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Hartford Schroders US MidCap Opportunities Fund

May 2019 Monthly Update

Effective 5/1/19, the Fund (formerly known as the Hartford Schroders US Small/Mid Cap Opportunities Fund) changed its name, principal investment strategy and benchmark. Returns prior to 5/1/19 reflect the performance of the Fund's prior strategy. Please see the Fund’s prospectus for additional information.

Performance (%)
% (as of 5/31/2019)
Average Annual Total Returns % (as of 5/31/2019)
Hartford Schroders US MidCap Opportunities  I 10.72 -0.99 7.56 8.30 12.54 8.43
Benchmark 13.55 1.59 9.87 7.89 14.43 ---
Morningstar Mid-Cap Blend Category 9.92 -3.92 7.40 5.08 11.72 ---
Performance (%)
% (as of 3/31/2019)
Average Annual Total Returns % (as of 3/31/2019)
Hartford Schroders US MidCap Opportunities  I 13.21 2.98 9.80 8.70 14.60 8.73
Benchmark 16.54 6.47 11.82 8.81 16.88 ---
Morningstar Mid-Cap Blend Category 13.93 2.05 9.50 5.95 14.16 ---
SI = Since Inception. Fund Inception: 03/31/2006
Operating Expenses:   Net 1.05% |  Gross  1.05%
Performance prior to 10/24/16 for Class I-shares reflects the performance, fees, and expenses of the Investor Class of the predecessor fund Schroder U.S. Small and Mid Cap Opportunities Fund. If Class I fees and expenses were reflected, performance would have differed. SI performance is calculated from 3/31/06.

Performance data quoted represents past performance and does not guarantee future results. The investment return and principal value of an investment will fluctuate so that an investor's shares, when redeemed, may be worth more or less than their original cost. Current performance may be lower or higher than the performance data quoted.


Market Review

May was not a good month for equity markets. US markets fared particularly poorly, but even the broad international MSCI World ex USA Index2 had a difficult month. Much of the pullback can be attributed to rising trade tensions. First it was the US-China trade talks and by the end of the month we had a growing US-Mexico dispute on our hands.

US equities were significantly weaker in May after US-China trade talks broke down. The US government increased the tariff rate on $200 billion of Chinese goods to 25% from 10% and China responded by hiking the tariffs on $60 billion of imports from the US. The US Federal Reserve maintained the dovish stance it has held since the start of the year.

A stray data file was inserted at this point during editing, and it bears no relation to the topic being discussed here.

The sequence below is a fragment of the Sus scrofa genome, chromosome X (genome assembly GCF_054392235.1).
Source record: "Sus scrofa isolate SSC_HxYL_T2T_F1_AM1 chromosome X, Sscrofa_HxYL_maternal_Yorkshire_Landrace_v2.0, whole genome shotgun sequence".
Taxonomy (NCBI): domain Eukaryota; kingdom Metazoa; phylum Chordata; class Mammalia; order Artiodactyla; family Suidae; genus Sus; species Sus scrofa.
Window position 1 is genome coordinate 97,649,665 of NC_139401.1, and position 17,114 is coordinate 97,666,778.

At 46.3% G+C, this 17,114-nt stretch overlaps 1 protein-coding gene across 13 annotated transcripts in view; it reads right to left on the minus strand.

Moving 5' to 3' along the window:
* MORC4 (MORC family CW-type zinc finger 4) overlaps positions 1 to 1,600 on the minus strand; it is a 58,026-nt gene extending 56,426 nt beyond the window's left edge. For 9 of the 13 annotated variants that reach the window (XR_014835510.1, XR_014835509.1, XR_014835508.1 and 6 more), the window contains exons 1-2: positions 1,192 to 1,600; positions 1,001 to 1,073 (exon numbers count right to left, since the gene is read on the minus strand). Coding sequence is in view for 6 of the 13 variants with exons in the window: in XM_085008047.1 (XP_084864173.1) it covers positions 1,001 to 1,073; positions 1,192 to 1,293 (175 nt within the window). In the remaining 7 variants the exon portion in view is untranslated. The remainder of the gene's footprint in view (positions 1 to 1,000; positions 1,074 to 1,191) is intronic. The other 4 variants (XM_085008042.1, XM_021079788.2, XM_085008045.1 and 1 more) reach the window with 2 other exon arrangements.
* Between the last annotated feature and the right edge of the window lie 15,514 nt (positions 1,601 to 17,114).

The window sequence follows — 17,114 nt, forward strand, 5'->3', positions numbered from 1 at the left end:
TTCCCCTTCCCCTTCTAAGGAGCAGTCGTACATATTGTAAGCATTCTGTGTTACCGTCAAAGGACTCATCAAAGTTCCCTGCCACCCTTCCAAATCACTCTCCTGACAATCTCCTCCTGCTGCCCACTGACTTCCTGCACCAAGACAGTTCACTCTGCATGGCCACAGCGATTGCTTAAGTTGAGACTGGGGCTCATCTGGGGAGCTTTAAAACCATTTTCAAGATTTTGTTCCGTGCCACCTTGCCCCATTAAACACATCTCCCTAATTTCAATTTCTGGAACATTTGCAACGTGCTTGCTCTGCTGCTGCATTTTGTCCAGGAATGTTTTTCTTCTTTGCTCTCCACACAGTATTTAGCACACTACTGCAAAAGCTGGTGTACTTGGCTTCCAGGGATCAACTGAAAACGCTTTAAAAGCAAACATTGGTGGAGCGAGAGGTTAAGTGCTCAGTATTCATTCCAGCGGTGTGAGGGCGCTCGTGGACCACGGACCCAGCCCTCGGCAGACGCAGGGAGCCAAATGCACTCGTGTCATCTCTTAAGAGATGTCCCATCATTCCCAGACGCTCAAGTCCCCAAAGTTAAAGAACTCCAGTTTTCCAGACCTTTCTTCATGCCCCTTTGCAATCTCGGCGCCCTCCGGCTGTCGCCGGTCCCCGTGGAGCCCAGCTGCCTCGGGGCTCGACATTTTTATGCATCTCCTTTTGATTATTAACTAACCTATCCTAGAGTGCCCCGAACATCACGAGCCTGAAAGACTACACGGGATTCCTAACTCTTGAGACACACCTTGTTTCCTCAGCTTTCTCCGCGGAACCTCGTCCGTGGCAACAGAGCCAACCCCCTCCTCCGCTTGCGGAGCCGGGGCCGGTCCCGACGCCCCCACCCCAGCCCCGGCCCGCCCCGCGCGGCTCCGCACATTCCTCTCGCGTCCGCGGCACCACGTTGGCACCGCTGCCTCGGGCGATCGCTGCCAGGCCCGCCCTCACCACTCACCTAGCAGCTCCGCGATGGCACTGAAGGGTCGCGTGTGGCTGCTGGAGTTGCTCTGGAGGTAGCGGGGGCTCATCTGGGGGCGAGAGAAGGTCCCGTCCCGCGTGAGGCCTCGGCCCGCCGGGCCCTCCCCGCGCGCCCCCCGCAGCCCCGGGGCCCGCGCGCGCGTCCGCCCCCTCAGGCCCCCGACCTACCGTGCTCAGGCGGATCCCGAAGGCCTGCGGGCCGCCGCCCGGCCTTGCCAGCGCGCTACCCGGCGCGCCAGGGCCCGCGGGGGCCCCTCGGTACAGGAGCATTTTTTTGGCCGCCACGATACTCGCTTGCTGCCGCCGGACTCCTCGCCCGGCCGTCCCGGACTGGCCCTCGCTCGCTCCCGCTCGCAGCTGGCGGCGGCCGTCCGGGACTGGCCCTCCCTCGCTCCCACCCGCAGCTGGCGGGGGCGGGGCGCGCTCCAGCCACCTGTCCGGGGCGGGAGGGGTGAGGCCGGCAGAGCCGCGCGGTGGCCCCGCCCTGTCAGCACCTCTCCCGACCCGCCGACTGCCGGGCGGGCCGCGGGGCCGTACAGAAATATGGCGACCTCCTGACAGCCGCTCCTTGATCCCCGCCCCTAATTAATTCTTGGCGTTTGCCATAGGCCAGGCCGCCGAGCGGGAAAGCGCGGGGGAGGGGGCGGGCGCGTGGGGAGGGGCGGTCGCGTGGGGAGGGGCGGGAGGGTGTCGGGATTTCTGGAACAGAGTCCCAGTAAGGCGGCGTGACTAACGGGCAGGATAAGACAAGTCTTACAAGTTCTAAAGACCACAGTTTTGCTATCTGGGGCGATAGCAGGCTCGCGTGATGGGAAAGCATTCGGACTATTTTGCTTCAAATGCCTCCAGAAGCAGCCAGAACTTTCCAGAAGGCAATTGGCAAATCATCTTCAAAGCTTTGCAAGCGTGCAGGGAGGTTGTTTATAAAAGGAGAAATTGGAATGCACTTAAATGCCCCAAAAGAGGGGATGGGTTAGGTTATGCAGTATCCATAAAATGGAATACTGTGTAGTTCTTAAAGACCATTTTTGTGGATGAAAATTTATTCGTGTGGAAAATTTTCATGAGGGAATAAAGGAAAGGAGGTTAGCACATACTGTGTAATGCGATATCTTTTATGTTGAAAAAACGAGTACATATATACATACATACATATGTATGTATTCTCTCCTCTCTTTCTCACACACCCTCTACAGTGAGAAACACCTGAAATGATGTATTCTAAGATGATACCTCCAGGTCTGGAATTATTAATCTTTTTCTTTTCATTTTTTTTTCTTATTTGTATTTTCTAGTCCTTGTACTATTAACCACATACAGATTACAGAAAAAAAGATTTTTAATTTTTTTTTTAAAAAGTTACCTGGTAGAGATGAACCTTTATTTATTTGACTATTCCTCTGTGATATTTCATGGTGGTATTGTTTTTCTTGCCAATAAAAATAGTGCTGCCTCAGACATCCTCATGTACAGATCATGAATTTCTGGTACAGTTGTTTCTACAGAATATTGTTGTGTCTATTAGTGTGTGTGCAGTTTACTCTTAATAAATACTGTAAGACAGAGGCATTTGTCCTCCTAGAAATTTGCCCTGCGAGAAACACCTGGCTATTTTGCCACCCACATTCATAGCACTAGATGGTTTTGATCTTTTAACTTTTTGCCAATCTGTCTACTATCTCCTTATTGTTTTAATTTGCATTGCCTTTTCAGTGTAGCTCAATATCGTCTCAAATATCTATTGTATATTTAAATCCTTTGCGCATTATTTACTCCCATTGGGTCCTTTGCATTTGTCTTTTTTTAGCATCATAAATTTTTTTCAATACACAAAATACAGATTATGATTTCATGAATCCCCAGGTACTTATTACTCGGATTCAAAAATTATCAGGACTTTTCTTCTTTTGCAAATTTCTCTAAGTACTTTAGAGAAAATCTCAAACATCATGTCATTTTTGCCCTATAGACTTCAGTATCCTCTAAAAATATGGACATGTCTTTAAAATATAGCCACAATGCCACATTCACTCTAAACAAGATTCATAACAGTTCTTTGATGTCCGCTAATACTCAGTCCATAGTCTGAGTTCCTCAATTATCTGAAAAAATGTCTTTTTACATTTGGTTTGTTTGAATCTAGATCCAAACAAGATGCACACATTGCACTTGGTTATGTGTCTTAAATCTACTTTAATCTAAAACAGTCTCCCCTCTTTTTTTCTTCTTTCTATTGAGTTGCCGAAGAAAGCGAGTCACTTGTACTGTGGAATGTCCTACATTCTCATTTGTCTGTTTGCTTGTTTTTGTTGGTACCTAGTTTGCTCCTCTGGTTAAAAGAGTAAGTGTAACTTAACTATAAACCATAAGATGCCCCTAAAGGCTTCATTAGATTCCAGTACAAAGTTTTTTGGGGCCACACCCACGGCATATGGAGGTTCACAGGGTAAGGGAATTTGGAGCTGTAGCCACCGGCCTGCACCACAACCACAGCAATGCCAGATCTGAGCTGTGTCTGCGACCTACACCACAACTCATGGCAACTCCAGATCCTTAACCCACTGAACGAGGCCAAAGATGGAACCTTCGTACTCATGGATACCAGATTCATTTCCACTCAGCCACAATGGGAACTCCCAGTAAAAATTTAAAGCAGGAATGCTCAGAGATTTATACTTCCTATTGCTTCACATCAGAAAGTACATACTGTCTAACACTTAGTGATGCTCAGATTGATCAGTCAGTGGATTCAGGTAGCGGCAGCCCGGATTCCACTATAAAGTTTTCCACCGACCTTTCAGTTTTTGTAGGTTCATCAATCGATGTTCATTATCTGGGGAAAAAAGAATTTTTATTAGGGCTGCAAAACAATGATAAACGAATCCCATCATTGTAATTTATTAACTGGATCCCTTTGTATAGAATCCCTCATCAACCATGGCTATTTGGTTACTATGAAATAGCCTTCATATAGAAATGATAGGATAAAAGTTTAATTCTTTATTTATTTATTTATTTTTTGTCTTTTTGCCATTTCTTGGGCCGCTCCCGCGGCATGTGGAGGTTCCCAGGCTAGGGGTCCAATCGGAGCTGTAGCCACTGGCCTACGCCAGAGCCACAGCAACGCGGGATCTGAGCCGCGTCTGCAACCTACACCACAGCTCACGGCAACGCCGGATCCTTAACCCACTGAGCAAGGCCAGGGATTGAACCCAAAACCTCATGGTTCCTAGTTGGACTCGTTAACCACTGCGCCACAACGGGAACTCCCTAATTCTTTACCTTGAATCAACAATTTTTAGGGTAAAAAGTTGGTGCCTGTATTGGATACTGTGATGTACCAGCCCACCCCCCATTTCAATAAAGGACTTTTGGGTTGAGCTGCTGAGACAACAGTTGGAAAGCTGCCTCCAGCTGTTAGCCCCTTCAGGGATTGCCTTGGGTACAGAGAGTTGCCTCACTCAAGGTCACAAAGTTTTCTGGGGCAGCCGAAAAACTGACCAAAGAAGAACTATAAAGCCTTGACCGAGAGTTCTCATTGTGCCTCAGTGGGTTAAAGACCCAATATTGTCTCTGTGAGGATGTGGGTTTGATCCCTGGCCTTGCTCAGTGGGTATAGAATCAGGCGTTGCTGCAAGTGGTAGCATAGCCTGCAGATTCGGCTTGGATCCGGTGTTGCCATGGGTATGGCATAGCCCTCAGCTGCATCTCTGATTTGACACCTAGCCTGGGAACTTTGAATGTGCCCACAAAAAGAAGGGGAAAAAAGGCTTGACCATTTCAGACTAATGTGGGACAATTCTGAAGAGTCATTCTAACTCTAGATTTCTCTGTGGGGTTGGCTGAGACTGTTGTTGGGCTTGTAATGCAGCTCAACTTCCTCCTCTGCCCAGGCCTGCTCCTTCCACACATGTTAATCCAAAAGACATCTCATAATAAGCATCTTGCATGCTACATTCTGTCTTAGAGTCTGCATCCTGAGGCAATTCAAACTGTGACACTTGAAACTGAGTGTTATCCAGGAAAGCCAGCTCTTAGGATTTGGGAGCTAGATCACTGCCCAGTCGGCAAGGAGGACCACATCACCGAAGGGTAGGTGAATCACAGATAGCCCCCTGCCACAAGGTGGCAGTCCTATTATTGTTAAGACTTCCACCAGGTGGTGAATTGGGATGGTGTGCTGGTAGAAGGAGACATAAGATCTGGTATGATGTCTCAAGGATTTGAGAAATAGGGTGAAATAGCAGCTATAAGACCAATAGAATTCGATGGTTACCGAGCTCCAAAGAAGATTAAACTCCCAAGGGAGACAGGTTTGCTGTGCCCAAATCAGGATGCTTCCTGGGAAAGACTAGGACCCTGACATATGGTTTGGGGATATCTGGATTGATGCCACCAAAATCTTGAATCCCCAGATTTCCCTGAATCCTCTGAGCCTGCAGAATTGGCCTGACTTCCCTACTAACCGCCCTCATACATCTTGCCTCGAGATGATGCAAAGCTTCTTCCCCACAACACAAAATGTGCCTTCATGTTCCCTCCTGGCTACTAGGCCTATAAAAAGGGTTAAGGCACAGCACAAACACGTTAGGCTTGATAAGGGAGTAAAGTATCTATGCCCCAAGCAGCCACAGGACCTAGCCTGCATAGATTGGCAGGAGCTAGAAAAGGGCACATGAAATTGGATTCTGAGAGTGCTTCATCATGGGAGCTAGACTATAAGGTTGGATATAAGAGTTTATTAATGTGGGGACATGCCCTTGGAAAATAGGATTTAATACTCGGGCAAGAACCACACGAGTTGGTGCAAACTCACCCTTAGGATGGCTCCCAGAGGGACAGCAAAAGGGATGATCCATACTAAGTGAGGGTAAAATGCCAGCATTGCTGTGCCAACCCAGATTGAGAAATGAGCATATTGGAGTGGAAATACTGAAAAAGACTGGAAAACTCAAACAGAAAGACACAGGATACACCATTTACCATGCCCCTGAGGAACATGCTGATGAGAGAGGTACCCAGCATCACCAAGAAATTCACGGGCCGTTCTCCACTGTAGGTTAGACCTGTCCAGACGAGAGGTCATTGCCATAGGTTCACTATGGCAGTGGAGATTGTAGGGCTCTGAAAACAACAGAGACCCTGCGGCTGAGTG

Economic data released during the month was mixed with total nonfarm payroll employment increasing by 263,000 in April, sending the overall unemployment rate to 3.6%, from 3.8% a month earlier. Wage growth remained steady at 3.2% compared with a year earlier. The US manufacturing purchasing managers’ index3 (PMI) fell two points to 50.6, while the new orders component declined to below 50, indicating that the sector is contracting. However, US consumer confidence remains robust, with a reading of 134.1 in May, compared with 129.2 a month earlier.

The US administration blacklisted Chinese tech giant Huawei on security fears and said it will impose a new tariff of 5% on all Mexican imports in a bid to force Mexico’s government to stem the flow of migrants entering the US across its southern border. The technology, energy, and industrial sectors were among the weakest performers in May as investors became nervous about the prospects for global growth. Utilities, healthcare, and consumer staples, while lower, proved to be more resilient. The real estate sector outperformed.

Factors this month displayed a pattern of caution:

  • Largest market cap led, smallest market cap lagged
  • Highest beta4 lagged and lowest beta led
  • Highest sales growth companies outperformed, as did companies with the highest dividend yield
  • Unsurprisingly, highest foreign sales lagged


Performance Review

The Fund (Class I Shares) returned -5.82% in May, outperforming its benchmark, the Russell MidCap Index, which returned -6.14% in a declining market. Stock selection was positive. Sector allocation was modestly negative for the month. Our primary excess return came in producer durables (stock selection), materials & processing, and health care (stock selection in both cases). Our primary detractors were technology (stock selection) and real estate investment trusts (REITs), both sector allocation. Cash was a positive contributor this month.

Producer durables were led by our investments in the environmental, maintenance, and security services industry. Within health care, stock selection was strongest in medical & dental instruments and supplies as well as pharmaceuticals. Stock selection detracted from returns in technology, consumer discretionary, and REITs.